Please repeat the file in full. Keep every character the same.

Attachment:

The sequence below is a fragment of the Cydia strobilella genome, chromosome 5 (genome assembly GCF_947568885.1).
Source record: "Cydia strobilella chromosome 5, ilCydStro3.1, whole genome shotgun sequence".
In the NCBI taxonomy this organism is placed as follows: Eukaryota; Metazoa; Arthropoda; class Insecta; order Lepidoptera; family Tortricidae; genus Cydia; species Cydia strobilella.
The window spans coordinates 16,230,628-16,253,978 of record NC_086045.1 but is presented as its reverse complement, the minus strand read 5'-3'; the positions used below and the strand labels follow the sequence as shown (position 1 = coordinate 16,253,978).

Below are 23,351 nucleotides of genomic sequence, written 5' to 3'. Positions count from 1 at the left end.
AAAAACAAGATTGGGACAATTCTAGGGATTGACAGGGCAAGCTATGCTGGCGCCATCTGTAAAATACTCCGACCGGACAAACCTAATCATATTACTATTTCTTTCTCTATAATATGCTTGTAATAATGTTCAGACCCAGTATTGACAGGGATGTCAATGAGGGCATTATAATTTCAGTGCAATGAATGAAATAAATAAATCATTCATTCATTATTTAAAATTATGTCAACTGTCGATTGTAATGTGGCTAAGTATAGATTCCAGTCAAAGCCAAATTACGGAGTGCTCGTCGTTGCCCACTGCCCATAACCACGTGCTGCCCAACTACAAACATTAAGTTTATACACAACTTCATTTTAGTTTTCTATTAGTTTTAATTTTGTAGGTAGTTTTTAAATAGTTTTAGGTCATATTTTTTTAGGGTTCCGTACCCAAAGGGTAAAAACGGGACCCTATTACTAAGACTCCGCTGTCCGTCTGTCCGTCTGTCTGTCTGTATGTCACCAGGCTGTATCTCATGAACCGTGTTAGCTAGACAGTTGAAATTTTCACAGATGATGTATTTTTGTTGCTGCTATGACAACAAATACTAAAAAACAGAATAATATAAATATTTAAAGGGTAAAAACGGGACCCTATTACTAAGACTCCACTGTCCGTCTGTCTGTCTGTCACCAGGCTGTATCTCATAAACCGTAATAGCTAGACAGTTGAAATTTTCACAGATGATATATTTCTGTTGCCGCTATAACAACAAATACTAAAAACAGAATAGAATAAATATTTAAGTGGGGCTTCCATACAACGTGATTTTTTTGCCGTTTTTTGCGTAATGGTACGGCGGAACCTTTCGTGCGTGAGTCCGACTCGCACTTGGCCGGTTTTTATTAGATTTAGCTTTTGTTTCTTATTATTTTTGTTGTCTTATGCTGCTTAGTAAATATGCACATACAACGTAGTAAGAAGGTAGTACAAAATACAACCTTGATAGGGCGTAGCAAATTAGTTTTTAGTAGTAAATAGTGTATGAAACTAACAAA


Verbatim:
The sequence below is a fragment of the Cydia strobilella genome, chromosome 5 (genome assembly GCF_947568885.1).
Source record: "Cydia strobilella chromosome 5, ilCydStro3.1, whole genome shotgun sequence".
In the NCBI taxonomy this organism is placed as follows: Eukaryota; Metazoa; Arthropoda; class Insecta; order Lepidoptera; family Tortricidae; genus Cydia; species Cydia strobilella.
The window spans coordinates 16,230,628-16,253,978 of record NC_086045.1 but is presented as its reverse complement, the minus strand read 5'-3'; the positions used below and the strand labels follow the sequence as shown (position 1 = coordinate 16,253,978).

Below are 23,351 nucleotides of genomic sequence, written 5' to 3'. Positions count from 1 at the left end.
AAAAACAAGATTGGGACAATTCTAGGGATTGACAGGGCAAGCTATGCTGGCGCCATCTGTAAAATACTCCGACCGGACAAACCTAATCATATTACTATTTCTTTCTCTATAATATGCTTGTAATAATGTTCAGACCCAGTATTGACAGGGATGTCAATGAGGGCATTATAATTTCAGTGCAATGAATGAAATAAATAAATCATTCATTCATTATTTAAAATTATGTCAACTGTCGATTGTAATGTGGCTAAGTATAGATTCCAGTCAAAGCCAAATTACGGAGTGCTCGTCGTTGCCCACTGCCCATAACCACGTGCTGCCCAACTACAAACATTAAGTTTATACACAACTTCATTTTAGTTTTCTATTAGTTTTAATTTTGTAGGTAGTTTTTAAATAGTTTTAGGTCATATTTTTTTAGGGTTCCGTACCCAAAGGGTAAAAACGGGACCCTATTACTAAGACTCCGCTGTCCGTCTGTCCGTCTGTCTGTCTGTATGTCACCAGGCTGTATCTCATGAACCGTGTTAGCTAGACAGTTGAAATTTTCACAGATGATGTATTTTTGTTGCTGCTATGACAACAAATACTAAAAAACAGAATAATATAAATATTTAAAGGGTAAAAACGGGACCCTATTACTAAGACTCCACTGTCCGTCTGTCTGTCTGTCACCAGGCTGTATCTCATAAACCGTAATAGCTAGACAGTTGAAATTTTCACAGATGATATATTTCTGTTGCCGCTATAACAACAAATACTAAAAACAGAATAGAATAAATATTTAAGTGGGGCTTCCATACAACGTGATTTTTTTGCCGTTTTTTGCGTAATGGTACGGCGGAACCTTTCGTGCGTGAGTCCGACTCGCACTTGGCCGGTTTTTATTAGATTTAGCTTTTGTTTCTTATTATTTTTGTTGTCTTATGCTGCTTAGTAAATATGCACATACAACGTAGTAAGAAGGTAGTACAAAATACAACCTTGATAGGGCGTAGCAAATTAGTTTTTAGTAGTAAATAGTGTATGAAACTAACAAA